Phil Karlton’s statement
There are only two hard things in Computer Science: cache invalidation and naming things.
Cache Invalidation is a well-understood problem. Students learn about it in college. Tools exist to help you figure out when to invalidate data in your cache. Naming things, on the other hand, is rarely touched by programming courses (exception to the rule), and help is hard to find beyond basic guidance in some blog posts or powerpoint presentations.
Even when naming is discussed, advice is usually limited to basic conventions of a language such as methods with certain names have certain expectations (getX, setX, equals, etc.) or the use of nouns and verbs. Discussion of the real issue – what are the best words to describe this new functionality to my audience – is shockingly rare.
It would be easy to give a hand-waving response to this question, like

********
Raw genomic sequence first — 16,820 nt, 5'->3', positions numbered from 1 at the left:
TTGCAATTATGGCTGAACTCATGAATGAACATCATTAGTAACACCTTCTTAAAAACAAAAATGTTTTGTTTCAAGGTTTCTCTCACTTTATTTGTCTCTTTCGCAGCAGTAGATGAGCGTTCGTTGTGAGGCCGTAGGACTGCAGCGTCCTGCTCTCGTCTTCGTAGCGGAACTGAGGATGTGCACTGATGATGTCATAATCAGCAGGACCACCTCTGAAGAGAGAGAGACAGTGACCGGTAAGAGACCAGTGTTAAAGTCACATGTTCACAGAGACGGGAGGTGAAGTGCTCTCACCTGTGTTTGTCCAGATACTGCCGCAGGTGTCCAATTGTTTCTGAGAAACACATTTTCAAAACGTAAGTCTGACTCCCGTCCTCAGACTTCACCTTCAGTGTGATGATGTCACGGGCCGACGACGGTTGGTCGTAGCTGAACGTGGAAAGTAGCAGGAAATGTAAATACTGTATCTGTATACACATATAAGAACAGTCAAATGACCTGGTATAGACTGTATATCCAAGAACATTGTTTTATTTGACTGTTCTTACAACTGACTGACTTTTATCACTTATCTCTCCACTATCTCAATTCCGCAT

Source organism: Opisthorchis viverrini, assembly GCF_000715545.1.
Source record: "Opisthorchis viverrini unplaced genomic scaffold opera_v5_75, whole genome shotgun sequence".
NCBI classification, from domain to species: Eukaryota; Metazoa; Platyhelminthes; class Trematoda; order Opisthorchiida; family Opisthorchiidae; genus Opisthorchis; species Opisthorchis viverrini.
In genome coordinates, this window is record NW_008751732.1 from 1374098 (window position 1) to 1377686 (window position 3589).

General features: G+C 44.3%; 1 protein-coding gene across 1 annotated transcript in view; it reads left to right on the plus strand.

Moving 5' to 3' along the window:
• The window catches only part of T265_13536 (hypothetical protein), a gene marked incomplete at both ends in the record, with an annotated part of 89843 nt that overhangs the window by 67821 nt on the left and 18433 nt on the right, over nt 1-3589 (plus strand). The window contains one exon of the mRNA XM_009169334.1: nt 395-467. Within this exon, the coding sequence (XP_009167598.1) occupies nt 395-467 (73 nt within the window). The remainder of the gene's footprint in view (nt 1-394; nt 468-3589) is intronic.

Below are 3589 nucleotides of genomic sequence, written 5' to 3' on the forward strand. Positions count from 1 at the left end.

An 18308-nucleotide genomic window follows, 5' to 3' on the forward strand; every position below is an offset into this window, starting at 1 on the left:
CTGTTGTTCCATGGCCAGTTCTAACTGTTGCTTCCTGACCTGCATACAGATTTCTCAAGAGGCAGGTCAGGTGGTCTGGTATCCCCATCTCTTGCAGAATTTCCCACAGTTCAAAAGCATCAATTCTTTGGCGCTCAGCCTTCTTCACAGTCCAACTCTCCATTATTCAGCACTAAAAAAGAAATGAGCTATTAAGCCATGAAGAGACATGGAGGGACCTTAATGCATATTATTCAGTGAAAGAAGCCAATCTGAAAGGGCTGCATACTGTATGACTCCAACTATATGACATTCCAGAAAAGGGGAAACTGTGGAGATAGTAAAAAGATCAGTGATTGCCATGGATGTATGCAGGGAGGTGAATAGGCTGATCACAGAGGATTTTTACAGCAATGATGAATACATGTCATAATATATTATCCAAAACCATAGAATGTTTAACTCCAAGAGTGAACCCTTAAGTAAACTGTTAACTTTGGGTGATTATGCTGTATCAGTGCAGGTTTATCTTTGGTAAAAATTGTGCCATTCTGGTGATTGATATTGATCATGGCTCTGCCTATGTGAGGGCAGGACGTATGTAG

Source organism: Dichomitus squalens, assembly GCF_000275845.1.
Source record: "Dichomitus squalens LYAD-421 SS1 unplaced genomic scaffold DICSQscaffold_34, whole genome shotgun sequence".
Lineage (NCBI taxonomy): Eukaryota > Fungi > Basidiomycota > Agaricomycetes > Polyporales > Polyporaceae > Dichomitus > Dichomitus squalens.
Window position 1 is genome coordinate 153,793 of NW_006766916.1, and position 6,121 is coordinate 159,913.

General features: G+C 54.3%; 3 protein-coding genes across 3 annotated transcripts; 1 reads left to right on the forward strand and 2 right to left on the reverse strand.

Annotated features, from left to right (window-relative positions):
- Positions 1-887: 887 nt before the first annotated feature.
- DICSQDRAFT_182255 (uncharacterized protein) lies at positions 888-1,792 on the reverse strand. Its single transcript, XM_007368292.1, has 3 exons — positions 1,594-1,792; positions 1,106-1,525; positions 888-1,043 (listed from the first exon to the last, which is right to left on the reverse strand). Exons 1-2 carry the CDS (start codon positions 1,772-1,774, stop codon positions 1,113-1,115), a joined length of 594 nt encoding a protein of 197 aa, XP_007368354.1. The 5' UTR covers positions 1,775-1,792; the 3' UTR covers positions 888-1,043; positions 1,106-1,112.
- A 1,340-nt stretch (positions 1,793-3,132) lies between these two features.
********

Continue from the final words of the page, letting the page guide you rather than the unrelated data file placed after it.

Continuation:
Consider your audience. Writing code for a wide audience of programmers will limit you to using generally understood concepts and vocabulary. Writing specialist code for domain experts will allow you to use more precise and specialized words. What is the vocabulary that those interacting with your code are likely to understand?
Sure – this is great general advice, but it doesn’t help me with today’s problem of How do I call this variable that can contain a single date or a date range of up to 4 days?
This is a solvable general problem. Probably easier than cache invalidation.
I’m imagining a tool that’s something between Stack Overflow and Urban Dictionary. Programmers can submit words that they’ve used in their own applications, along with their meanings, and some examples of their usage in publicly available code or APIs.
Words could be ranked between general and specific, vague and precise, knowing that different words will occupy different parts of the spectrum. For example value is both general and vague, currency code is general and precise, Fare Basis is specific and precise. Developers should be able to vote words up or down depending on their experience with using them. The ideal result? A reusable corpus of defined names that programmers find useful, and a common vocabulary that would permeate a variety of programs across domains, languages and applications.
(Now I just need to find a few days to get time to code it!)